A neighbor to a planned subdivision off Point Mallard Drive Southeast objected this week to a change in zoning that allows for smaller homes.

Regency Boulevard resident Gerald Maxwell sent an email to City Planner Karen Smith, and she read it at Tuesday’s Planning Commission meeting. It says he “isn’t happy” that the Planning Commission was considering changing the zoning district for Legacy Cove, formerly Black Branch Point, from R-3 to R-5.

The 74-home subdivision, a development of Land Services LLC and Greystone Properties, is planned for two phases. The first phase was pre-zoned R-3 for 32 estate lots along the river and the second phase of 42 patio homes along Point Mallard Drive was R-5.

However, at Land Services partner Jeff Parker’s request, the Planning Commission agreed to recommend changing phase 1 to R-5 zoning. The City Council has the final say on zoning issues.

“Changing the zoning from high-end R-3 to R-5 lowers the standards,” Maxwell wrote. “That only reduces property values, and I have to live across from that fiasco.”

Blake McAnally, with Pugh Wright McAnally Engineering Services, represented the developer at Tuesday’s meeting. He said the planned size of the homes won’t change with the new zoning. They requested the change for more flexibility with the setback requirements.

“The pre-zoning was done before the design and the lots are very deep,” McAnally said. “The lot sizes won’t change,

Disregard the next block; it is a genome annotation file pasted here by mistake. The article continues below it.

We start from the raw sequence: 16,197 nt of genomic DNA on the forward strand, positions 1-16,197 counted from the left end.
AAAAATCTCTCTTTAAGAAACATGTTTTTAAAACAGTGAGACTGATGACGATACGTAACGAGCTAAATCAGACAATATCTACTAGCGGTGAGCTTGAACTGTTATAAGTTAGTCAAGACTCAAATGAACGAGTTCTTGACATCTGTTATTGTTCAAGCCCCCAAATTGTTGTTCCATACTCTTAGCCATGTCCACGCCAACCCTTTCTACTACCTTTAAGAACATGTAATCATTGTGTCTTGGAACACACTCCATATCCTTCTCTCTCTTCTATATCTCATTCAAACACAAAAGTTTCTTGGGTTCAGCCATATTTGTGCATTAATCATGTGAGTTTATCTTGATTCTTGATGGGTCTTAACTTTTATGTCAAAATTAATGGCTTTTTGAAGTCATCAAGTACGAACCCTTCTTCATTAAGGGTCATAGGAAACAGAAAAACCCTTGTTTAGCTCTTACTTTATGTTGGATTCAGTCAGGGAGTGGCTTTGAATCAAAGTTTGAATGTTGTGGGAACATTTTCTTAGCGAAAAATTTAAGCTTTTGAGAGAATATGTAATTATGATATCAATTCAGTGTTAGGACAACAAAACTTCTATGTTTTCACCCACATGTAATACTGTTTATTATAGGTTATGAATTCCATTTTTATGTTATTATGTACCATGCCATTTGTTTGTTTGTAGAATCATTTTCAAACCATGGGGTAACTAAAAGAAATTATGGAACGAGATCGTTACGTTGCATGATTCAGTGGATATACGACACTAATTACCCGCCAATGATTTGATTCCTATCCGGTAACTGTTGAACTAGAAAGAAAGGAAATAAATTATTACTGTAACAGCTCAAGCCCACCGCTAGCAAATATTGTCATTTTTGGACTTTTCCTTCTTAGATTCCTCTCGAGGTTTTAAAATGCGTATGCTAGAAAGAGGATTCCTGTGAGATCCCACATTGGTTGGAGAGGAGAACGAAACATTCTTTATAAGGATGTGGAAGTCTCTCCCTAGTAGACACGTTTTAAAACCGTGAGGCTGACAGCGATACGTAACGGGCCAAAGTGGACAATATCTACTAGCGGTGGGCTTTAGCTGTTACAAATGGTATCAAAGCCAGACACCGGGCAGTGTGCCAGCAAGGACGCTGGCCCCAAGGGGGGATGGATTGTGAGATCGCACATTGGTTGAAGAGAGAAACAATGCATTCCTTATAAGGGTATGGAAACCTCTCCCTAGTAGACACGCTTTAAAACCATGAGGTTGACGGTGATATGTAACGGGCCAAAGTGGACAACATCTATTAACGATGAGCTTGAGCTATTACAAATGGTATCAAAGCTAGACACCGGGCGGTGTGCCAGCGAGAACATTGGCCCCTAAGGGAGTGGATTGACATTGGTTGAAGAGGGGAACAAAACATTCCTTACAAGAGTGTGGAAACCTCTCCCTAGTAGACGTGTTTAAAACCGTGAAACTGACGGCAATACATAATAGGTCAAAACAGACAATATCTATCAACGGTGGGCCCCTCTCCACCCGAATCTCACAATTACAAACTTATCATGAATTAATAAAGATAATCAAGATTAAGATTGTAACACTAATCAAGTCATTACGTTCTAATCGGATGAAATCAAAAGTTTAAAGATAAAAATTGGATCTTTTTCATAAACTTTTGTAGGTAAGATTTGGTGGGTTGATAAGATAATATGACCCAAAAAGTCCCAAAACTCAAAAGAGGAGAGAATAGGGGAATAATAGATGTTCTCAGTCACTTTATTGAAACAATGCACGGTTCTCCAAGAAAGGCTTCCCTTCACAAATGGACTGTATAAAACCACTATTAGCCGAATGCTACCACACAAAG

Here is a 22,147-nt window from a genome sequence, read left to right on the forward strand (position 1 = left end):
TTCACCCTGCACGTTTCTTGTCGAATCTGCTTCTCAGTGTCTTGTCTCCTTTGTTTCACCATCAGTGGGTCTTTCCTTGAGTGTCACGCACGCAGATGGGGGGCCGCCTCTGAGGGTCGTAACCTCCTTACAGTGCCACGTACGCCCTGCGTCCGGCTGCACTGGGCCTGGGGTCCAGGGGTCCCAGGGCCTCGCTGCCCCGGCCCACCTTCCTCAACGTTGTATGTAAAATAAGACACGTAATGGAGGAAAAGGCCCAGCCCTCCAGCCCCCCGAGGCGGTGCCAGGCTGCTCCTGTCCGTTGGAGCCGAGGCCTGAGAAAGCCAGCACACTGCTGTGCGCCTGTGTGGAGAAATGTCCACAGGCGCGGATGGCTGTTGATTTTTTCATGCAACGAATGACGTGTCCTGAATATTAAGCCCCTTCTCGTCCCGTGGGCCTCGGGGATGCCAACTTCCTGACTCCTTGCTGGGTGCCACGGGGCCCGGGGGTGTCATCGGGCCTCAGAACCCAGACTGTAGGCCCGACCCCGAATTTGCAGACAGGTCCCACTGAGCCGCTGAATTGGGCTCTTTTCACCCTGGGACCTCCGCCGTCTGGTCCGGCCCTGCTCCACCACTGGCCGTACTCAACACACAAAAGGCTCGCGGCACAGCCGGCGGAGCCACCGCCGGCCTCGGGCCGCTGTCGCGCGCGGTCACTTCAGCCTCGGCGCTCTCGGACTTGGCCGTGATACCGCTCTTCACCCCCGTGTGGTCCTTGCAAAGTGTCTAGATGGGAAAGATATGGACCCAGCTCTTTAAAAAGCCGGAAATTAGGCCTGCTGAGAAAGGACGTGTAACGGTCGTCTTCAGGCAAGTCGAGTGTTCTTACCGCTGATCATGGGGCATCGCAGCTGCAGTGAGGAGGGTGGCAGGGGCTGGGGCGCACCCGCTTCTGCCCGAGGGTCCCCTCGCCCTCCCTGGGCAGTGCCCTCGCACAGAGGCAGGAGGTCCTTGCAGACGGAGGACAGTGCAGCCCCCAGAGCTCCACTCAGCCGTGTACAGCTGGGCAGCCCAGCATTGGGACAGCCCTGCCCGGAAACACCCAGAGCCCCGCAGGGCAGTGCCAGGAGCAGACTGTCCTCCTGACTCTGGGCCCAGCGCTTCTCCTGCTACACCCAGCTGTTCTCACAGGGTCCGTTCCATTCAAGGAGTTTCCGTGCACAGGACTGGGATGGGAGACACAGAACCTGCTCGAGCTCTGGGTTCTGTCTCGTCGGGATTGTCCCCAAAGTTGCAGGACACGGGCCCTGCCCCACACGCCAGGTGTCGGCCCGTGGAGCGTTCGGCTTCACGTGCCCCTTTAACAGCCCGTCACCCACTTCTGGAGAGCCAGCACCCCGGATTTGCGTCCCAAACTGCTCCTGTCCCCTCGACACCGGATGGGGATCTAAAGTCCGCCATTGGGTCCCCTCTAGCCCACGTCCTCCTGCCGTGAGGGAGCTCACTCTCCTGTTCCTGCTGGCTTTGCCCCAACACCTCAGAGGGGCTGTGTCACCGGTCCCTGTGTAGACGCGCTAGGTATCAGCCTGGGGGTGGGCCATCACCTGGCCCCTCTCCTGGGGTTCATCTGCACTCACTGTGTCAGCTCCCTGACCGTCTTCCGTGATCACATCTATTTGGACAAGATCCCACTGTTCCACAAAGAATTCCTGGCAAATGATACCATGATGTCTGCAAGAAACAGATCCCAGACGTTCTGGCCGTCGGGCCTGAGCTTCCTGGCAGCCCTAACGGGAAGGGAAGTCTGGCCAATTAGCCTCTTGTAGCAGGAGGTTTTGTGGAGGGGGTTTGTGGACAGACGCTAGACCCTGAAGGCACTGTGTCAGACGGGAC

Parker agreed, saying there’s not much difference in the lots for R-3 and R-5.

“R-5 just gives us more flexibility with the setbacks and the shape of the lots,” Parker said.

Parker said he still plans to sell estate lots on phase 1 and smaller single-family homes in the second phase.

McAnally said he doesn’t think the development will impact existing neighborhoods.

“If you look up the (Morgan County) appraisal, the cost of the dirt for a lot on Regency (Boulevard) is 50% of the value of the homes,” McAnally said.

Maxwell also expressed concern that the property, which was used for industrial manufacturing, might be an environmental hazard because of chemicals used on the site. 

“The city needs to set aside a fund (for legal defense) because this could become something far beyond 3M,” Maxwell wrote.

3M is testing multiple sites in Decatur for environmental problems related to industrial waste.

McAnally said there are no environmental concerns with the property. He said the federal Environmental Protection Agency “had the property tested and found that it was clean.”

Assistant City Attorney Chip Alexander said he and City Attorney Herman Marks “determined that there are no liability concerns” about the development for the city.

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bayne.hughes@decaturdaily.com or 256-340-2432. Twitter @DD_BayneHughes.

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